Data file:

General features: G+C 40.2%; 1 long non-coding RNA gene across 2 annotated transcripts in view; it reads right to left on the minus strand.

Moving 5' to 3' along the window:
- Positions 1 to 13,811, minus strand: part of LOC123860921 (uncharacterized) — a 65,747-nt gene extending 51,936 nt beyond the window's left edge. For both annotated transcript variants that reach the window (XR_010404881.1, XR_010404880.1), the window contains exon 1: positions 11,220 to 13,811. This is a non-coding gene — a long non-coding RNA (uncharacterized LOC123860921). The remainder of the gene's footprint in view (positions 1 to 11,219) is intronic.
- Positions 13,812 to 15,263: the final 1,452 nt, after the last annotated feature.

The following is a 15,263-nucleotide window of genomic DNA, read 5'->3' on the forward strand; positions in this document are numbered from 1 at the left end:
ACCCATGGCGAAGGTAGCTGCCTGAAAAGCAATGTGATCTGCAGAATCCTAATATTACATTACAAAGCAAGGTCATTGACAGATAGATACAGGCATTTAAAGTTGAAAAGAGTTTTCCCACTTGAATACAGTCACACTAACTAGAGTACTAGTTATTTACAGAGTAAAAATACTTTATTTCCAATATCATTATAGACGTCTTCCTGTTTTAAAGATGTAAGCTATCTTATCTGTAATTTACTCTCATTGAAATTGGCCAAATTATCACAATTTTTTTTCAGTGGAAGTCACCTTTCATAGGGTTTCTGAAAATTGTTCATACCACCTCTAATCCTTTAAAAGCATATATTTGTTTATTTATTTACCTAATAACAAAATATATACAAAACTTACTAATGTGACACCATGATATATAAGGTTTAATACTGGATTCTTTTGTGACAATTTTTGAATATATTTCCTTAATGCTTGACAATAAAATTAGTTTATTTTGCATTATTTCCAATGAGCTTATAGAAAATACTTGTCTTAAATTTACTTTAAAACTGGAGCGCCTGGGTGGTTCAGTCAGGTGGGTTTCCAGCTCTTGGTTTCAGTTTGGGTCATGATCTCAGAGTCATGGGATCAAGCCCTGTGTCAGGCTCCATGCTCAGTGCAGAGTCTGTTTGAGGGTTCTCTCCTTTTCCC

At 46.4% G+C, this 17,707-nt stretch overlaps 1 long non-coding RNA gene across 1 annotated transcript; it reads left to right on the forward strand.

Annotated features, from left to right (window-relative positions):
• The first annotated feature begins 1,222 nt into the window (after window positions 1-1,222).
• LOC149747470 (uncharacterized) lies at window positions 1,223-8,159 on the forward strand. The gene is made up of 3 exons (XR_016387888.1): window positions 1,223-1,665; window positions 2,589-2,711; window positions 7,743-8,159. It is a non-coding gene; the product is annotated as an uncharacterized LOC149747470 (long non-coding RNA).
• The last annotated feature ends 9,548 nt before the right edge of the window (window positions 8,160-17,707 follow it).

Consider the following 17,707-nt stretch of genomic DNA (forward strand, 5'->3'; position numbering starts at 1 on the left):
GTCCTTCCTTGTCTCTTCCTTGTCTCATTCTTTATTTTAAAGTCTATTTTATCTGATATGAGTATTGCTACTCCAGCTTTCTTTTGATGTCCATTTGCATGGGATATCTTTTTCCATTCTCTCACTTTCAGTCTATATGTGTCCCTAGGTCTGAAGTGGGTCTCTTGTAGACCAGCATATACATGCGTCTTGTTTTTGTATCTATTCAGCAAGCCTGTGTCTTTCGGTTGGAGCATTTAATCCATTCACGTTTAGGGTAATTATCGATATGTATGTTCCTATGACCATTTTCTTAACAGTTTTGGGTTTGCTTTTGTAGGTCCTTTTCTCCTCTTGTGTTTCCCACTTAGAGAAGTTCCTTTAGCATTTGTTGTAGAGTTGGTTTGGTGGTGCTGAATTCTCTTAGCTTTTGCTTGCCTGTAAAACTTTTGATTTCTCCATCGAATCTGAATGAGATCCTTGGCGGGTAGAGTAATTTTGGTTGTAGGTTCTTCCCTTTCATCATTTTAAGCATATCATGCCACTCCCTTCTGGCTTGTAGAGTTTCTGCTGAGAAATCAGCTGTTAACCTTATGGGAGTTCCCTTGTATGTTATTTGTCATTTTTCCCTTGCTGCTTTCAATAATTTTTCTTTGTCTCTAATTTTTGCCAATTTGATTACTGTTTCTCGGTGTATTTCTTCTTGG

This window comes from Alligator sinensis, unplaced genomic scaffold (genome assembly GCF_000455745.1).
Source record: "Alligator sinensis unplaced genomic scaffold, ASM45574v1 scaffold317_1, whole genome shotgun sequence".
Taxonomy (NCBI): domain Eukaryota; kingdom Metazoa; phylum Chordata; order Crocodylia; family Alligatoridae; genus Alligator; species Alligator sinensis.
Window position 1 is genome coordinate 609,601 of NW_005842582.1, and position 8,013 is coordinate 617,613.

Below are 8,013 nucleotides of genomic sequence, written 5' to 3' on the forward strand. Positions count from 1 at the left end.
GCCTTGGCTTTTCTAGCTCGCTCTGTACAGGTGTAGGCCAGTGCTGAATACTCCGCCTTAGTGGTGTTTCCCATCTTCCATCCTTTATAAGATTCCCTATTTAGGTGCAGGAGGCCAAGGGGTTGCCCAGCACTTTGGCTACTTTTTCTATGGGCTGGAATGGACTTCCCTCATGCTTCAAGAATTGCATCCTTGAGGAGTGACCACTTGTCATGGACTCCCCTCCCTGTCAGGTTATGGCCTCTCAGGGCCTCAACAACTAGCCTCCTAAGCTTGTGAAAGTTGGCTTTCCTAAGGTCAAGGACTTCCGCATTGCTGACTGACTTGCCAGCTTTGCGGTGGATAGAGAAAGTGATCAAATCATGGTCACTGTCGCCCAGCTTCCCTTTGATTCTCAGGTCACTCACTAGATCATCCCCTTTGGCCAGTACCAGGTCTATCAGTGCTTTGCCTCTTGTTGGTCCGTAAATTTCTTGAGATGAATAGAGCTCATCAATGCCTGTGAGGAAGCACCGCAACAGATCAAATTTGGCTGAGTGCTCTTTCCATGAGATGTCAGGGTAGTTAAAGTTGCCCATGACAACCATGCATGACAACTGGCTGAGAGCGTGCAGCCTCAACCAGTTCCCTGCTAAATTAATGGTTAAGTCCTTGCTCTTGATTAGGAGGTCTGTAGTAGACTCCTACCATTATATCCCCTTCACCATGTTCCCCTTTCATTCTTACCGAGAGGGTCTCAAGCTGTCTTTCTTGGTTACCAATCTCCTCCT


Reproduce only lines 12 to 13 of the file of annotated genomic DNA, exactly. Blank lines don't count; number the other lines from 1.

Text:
Consider the following 17,707-nt stretch of genomic DNA (forward strand, 5'->3'; position numbering starts at 1 on the left):
GTCCTTCCTTGTCTCTTCCTTGTCTCATTCTTTATTTTAAAGTCTATTTTATCTGATATGAGTATTGCTACTCCAGCTTTCTTTTGATGTCCATTTGCATGGGATATCTTTTTCCATTCTCTCACTTTCAGTCTATATGTGTCCCTAGGTCTGAAGTGGGTCTCTTGTAGACCAGCATATACATGCGTCTTGTTTTTGTATCTATTCAGCAAGCCTGTGTCTTTCGGTTGGAGCATTTAATCCATTCACGTTTAGGGTAATTATCGATATGTATGTTCCTATGACCATTTTCTTAACAGTTTTGGGTTTGCTTTTGTAGGTCCTTTTCTCCTCTTGTGTTTCCCACTTAGAGAAGTTCCTTTAGCATTTGTTGTAGAGTTGGTTTGGTGGTGCTGAATTCTCTTAGCTTTTGCTTGCCTGTAAAACTTTTGATTTCTCCATCGAATCTGAATGAGATCCTTGGCGGGTAGAGTAATTTTGGTTGTAGGTTCTTCCCTTTCATCATTTTAAGCATATCATGCCACTCCCTTCTGGCTTGTAGAGTTTCTGCTGAGAAATCAGCTGTTAACCTTATGGGAGTTCCCTTGTATGTTATTTGTCATTTTTCCCTTGCTGCTTTCAATAATTTTTCTTTGTCTCTAATTTTTGCCAATTTGATTACTGTTTCTCGGTGTATTTCTTCTTGG